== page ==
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Private sector responses to the Panic of 1907: a comparison of New York and Chicago

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  • Ellis W. Tallman
  • Jon R. Moen

Abstract

The trend toward greater provision of payments services by nonbank providers raises a question for regulators: What if these nonbank institutions suffer unfavorable balances or experience a run? The authors of this article look to the Panic of 1907 as an example of how private market participants, in the absence of government institutions, react to a crisis in their industry. They suggest that New York's and Chicago's contrasting experiences during the panic may provide useful lessons for both regulators and market participants. ; The article compares responses to the panic by bank intermediaries in the two cities through clearinghouses. The apparent isolation of trusts from the New York Clearinghouse left the clearinghouse with inadequate knowledge of their condition and hindered prompt action. In Chicago, the clearinghouse had timely information on most intermediaries in the city, including the trusts, and therefore was positioned to react quickly. ; The distinct nature of the Panic of 1907 and the differences between private market regulation through clearinghouses and the current framework of public regulation limit recommendations for today's financial world. Nonetheless, the historical experience provides a precedent for the development and growth of payments services offered by nonbank providers, which should not be ignored as key players in the payments system. The key lesson from history is that such ignorance can be expensive.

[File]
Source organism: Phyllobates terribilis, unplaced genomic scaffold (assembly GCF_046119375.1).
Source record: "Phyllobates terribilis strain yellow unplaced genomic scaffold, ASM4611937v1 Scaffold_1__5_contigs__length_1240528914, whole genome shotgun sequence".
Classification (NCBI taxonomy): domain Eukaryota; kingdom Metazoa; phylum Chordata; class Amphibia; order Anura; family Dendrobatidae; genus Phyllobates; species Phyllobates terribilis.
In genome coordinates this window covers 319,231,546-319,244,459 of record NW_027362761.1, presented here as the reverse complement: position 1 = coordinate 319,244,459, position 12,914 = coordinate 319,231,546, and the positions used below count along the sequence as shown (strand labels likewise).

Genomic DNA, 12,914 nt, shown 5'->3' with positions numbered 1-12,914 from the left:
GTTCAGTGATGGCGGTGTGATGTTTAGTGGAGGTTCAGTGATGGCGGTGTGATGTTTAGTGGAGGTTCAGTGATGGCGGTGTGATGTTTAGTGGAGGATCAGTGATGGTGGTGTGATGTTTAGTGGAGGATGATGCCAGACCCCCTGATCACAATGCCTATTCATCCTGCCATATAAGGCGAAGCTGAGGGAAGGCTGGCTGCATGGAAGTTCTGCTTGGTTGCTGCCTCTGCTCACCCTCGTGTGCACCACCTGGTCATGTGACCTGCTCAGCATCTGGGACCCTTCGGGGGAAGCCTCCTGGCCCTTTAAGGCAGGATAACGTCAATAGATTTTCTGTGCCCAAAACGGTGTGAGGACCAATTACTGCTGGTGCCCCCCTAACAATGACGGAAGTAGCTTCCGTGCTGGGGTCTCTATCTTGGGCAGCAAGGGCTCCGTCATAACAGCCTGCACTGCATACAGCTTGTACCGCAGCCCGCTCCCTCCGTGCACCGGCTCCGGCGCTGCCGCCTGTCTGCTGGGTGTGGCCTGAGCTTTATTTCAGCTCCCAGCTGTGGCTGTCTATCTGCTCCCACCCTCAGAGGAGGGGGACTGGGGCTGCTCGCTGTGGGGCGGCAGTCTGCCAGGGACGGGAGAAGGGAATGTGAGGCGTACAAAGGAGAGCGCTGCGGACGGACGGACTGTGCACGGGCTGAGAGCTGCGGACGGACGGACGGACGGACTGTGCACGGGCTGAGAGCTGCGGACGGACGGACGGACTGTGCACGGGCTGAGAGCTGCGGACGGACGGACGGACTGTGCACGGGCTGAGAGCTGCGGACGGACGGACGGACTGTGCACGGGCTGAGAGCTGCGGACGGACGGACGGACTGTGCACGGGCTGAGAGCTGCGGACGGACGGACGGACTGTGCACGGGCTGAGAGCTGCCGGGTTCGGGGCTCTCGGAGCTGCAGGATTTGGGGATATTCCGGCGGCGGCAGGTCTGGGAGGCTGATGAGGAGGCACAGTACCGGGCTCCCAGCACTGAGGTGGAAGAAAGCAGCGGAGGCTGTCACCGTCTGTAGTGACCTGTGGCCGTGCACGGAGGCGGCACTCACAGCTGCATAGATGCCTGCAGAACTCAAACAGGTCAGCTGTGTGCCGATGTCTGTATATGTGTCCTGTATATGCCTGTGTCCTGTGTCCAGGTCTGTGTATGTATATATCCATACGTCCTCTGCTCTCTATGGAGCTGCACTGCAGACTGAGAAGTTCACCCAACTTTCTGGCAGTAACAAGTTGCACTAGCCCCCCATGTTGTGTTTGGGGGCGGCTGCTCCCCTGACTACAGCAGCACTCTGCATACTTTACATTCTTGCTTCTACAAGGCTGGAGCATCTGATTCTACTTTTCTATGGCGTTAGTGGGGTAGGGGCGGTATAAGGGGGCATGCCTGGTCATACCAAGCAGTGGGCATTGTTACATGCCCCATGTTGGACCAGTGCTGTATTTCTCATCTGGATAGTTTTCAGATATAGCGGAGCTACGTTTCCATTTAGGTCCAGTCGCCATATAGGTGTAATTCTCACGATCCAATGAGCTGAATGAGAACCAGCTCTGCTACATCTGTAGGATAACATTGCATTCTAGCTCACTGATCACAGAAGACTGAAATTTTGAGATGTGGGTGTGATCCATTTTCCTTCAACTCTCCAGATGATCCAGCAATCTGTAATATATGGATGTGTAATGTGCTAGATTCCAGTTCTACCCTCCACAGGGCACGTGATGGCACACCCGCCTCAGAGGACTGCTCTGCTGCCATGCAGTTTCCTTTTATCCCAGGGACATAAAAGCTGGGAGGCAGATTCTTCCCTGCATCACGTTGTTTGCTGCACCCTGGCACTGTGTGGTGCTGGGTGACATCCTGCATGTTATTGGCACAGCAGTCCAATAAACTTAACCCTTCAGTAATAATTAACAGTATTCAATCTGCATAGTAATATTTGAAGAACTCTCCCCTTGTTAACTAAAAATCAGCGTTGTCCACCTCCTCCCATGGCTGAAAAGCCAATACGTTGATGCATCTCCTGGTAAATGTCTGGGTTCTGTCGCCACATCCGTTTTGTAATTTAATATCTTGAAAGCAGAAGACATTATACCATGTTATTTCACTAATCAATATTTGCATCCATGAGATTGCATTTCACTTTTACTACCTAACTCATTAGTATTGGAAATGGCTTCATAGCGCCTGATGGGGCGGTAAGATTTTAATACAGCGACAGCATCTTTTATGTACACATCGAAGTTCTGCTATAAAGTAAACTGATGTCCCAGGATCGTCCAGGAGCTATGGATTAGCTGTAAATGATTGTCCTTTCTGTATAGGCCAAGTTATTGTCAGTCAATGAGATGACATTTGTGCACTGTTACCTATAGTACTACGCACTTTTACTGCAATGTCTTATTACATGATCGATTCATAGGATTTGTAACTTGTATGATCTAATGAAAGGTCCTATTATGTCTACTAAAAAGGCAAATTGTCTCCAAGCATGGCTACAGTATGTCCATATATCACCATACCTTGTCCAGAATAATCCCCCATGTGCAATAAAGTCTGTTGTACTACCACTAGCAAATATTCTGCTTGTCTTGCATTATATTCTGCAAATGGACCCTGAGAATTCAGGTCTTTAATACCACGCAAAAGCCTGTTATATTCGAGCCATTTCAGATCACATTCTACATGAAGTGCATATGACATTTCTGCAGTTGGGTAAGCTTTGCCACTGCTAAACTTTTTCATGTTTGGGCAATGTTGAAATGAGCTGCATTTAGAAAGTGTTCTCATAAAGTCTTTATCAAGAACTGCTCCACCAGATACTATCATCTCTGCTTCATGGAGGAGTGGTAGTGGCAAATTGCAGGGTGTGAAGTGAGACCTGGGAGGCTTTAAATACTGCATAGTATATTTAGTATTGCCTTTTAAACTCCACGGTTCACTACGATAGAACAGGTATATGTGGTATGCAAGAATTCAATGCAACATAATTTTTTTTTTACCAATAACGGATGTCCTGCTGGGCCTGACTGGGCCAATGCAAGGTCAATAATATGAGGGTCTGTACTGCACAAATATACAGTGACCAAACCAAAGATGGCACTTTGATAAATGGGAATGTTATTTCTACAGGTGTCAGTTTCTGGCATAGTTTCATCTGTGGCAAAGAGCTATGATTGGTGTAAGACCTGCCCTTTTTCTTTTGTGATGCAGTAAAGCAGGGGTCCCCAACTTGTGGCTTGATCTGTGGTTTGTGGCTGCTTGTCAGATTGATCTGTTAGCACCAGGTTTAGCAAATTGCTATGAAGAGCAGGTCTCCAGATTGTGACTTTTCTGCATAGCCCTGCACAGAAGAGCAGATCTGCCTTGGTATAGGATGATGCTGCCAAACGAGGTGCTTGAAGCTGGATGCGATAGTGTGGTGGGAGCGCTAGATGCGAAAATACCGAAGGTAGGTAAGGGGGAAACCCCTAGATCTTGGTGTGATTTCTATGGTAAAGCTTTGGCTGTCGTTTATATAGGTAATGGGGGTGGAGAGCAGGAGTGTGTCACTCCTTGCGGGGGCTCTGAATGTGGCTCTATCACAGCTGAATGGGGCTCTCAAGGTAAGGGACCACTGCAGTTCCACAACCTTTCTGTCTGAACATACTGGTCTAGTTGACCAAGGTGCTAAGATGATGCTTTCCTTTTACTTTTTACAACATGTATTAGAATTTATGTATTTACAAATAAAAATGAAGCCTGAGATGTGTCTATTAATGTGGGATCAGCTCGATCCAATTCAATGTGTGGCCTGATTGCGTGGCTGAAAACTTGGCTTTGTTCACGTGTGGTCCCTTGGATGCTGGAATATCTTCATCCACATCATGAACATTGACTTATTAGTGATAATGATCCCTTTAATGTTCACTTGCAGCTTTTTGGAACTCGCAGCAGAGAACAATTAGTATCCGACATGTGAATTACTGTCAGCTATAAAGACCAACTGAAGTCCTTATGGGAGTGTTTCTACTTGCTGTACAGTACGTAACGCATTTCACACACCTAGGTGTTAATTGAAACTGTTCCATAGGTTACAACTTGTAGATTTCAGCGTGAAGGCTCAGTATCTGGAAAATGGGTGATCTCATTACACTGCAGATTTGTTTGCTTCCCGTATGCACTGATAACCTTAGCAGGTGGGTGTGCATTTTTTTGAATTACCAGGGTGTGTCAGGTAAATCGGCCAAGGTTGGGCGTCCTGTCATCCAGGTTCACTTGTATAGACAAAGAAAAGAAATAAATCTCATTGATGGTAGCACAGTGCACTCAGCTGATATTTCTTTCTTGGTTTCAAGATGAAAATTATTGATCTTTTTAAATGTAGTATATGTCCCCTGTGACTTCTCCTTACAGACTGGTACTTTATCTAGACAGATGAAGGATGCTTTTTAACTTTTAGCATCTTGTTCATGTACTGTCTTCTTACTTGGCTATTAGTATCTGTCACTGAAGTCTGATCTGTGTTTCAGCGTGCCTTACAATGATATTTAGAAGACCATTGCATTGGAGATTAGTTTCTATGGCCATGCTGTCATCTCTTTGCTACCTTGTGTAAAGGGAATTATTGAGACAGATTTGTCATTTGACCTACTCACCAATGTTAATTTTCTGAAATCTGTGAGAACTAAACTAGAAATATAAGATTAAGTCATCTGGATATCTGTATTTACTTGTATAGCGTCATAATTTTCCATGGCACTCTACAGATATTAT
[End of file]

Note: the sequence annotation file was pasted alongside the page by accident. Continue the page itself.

Suggested Citation

  • Ellis W. Tallman & Jon R. Moen, 1995. "Private sector responses to the Panic of 1907: a comparison of New York and Chicago," Economic Review, Federal Reserve Bank of Atlanta, issue Mar, pages 1-9.
  • Handle: RePEc:fip:fedaer:y:1995:i:mar:p:1-9:n:v.80no.2
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    Cited by:

    1. METAXAS, Theodore & TROMPATZI, Georgia, 2015. "From The Bank Panic Of 1907 To The Great Depression Of 1929 And The Savings And Loan Crisis Of The 1980s: Comparative Analysis And Lessons For The Future," Applied Econometrics and International Development, Euro-American Association of Economic Development, vol. 15(1), pages 79-96.
    2. Tallman, Ellis W. & Moen, Jon R., 2012. "Liquidity creation without a central bank: Clearing house loan certificates in the banking panic of 1907," Journal of Financial Stability, Elsevier, vol. 8(4), pages 277-291.
    3. Tallman, Ellis & Moen, Jon, 1998. "Gold Shocks, Liquidity, and the United States Economy during the National Banking Era," Explorations in Economic History, Elsevier, vol. 35(4), pages 381-404, October.
    4. Ellis W. Tallman & Jon R. Moen, 2007. "Liquidity creation without a lender of last resort: clearinghouse loan certificates in the Banking Panic of 1907," FRB Atlanta Working Paper 2006-23, Federal Reserve Bank of Atlanta.

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